“No Man’s life liberty or property is safe while the legislature is in session”.

- attributed to NY State Judge Gideon Tucker

Tuesday, May 4, 2010

New Hope For Dethroning Carolyn Maloney!

I was positively elated to read in yesterday's Wall Street Journal that Carolyn Maloney, a dunce Representative from NY, is being challenged in the primaries by a young Indian Democratic woman.

How refreshing! This mossback has actually been in the seat for 17 years.

Additionally, there are actually several Republicans running in their primary to meet the Democratic winner in November.

Wouldn't it be a treat to see Reshma Saujani take on either Dino LaVerghetta or Ryan Brumberg, the two GOP candidates, in the November elections?

Ms. Saujani is a hedge fund lawyer who was quoted in the Journal piece saying,

"Eighty percent of Congress did not know what a basis point was before the crisis."

She deplores the lack of Congress members with real business experience, and Maloney certainly fits that description. Many years ago, around the time of Atilla the Hun, Maloney was a NYC public school teacher. But she quickly forsook that calling to become a union official, then worked her way up the New York metro area political ladder to Congressional Representative. It's been well over a quarter of a century since Maloney really worked for a living. And even that job was a public sector one.

With any luck, the combined lack of sensitivity on the part of Maloney, Kristin Hillebrand and Chuck Schumer to voter outrage may result in the first being dethroned by someone more aware of the current economic and political climate, with the others to follow.


Ben said...

You clearly fail to understand what the source of widely felt and deep seated anger is on the part of the voters. It is that Wall Street and the Hedge Funds already wield far too much influence in Washington. They brought the nations economy to the edge of collapse - they harmed nearly every man woman and child in the country - and now they are upset that some people said things that hurt their feelings. Having a wholly owned Hedge Fund lackey is the last thing we need. Keep that up and the peasants will be at the gates with torches and pitchforks before long

C Neul said...


Wow, are you an idiot!

I understand the dynamics just fine, thank you very much. How many Tea Party events have you been to this past year?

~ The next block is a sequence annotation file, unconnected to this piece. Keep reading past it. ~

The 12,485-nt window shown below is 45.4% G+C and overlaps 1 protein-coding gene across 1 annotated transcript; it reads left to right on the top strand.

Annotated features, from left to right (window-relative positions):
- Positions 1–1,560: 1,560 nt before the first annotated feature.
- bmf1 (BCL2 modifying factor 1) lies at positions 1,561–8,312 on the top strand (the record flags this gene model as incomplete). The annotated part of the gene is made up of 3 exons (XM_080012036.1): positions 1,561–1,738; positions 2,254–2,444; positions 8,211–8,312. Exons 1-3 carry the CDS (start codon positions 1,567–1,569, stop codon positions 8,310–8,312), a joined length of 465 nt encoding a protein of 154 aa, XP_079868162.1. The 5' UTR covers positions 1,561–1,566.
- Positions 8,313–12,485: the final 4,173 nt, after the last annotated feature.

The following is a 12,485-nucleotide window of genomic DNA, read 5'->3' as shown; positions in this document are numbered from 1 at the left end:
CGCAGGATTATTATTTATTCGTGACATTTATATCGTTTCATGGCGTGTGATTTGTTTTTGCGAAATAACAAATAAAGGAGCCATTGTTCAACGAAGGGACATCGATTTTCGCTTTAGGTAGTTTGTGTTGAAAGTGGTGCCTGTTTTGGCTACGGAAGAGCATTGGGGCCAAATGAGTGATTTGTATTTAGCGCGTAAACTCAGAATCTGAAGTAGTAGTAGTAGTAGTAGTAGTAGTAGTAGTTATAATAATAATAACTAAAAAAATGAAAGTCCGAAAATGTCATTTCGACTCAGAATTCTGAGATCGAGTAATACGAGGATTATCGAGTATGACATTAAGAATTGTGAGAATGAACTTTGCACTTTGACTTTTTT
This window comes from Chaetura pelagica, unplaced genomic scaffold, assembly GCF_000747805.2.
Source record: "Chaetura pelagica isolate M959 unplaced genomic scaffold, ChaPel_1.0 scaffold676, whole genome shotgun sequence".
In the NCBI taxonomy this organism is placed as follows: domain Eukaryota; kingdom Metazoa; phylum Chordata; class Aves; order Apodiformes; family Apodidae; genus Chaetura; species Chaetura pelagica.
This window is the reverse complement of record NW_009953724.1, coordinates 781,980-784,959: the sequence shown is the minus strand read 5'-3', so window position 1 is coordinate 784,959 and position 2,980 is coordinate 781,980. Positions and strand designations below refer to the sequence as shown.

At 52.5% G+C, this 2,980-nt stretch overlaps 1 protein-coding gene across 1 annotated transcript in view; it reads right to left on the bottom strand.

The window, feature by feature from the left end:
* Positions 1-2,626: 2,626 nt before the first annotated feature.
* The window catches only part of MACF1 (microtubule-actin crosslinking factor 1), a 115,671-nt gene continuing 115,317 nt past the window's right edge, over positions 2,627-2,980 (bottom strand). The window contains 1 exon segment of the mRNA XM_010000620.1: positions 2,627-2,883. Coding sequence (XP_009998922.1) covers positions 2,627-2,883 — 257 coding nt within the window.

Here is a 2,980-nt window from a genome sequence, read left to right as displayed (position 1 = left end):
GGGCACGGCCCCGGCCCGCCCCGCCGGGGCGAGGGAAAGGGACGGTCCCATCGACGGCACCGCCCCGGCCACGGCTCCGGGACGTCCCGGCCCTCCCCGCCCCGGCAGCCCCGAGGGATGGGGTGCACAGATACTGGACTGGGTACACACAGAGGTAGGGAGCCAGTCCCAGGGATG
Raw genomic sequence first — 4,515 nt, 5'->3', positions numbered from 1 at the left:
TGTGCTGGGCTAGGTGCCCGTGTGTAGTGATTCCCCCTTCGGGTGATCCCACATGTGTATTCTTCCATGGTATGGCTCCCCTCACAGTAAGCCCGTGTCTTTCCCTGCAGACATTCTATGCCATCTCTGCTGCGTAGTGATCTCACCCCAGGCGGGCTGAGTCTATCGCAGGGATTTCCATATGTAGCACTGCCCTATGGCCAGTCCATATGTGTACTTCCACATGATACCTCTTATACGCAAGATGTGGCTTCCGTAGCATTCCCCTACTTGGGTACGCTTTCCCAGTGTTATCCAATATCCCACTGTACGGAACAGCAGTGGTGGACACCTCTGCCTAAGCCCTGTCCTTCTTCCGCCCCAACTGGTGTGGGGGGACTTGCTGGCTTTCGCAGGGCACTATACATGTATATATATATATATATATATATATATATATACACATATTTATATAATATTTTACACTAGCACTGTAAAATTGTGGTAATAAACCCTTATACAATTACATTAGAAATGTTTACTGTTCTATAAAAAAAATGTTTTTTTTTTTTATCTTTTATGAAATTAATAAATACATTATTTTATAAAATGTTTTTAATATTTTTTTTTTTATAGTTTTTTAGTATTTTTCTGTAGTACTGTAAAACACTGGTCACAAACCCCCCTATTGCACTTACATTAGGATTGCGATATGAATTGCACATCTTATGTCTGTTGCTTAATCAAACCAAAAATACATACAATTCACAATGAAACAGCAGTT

I've been to two.

You are completely wrong to believe tht "Wall Street and the Hedge Funds already wield far too much influence in Washington."

Guess whose money it is, in a large amount, that is invested in hedge funds? Blue-collar employee pension money, that's whose.

"They" did not bring "the nation's (sp) economy to the edge of collapse." That would be Barney Frank, Chris Dodd and Kent Conrad. They loosed Fannie and Freddie and pushed back oversight of them.

Oh, and so did Wonderboy!

I'd say we can't do worse having real, working men and women, including those in abstruse, sophisticated areas of the economy, representing people in Washington.

Far better than a grizzled old former elementary school teacher who never held another honest job after that in a quarter of a century.


Charles Morris said...

When it comes to honest jobs are you really implying that a public school teacher is a less honest job than a corporate wall street lawyer?

Since when is 17 years the equivalent of a quarter century (25 years, fyi)...25-17 = 8 which in and of itself is nearly a full decade.

Saujani's parents are Ugandan of Indian descent btw. Guess you don't bother researching anything.

My question for you is, are you on meth?

C Neul said...


Absolutely I'd prefer a woman smart enough to have a law degree and practice in the private world of hedge funds to a long-ago, briefly-employed NY public school teacher.

Apparently your attempt at arithmetic missed my point. Read my prior posts on Maloney, either here or on my companion blog. She may have been in Congress for 17 years, moron, but she stopped teaching way, way before that.

Yes, I know the Democratic challenger is a Ugandan Indian refugee. What's your point?

Wait, I forgot. You don't have one!


Antonio said...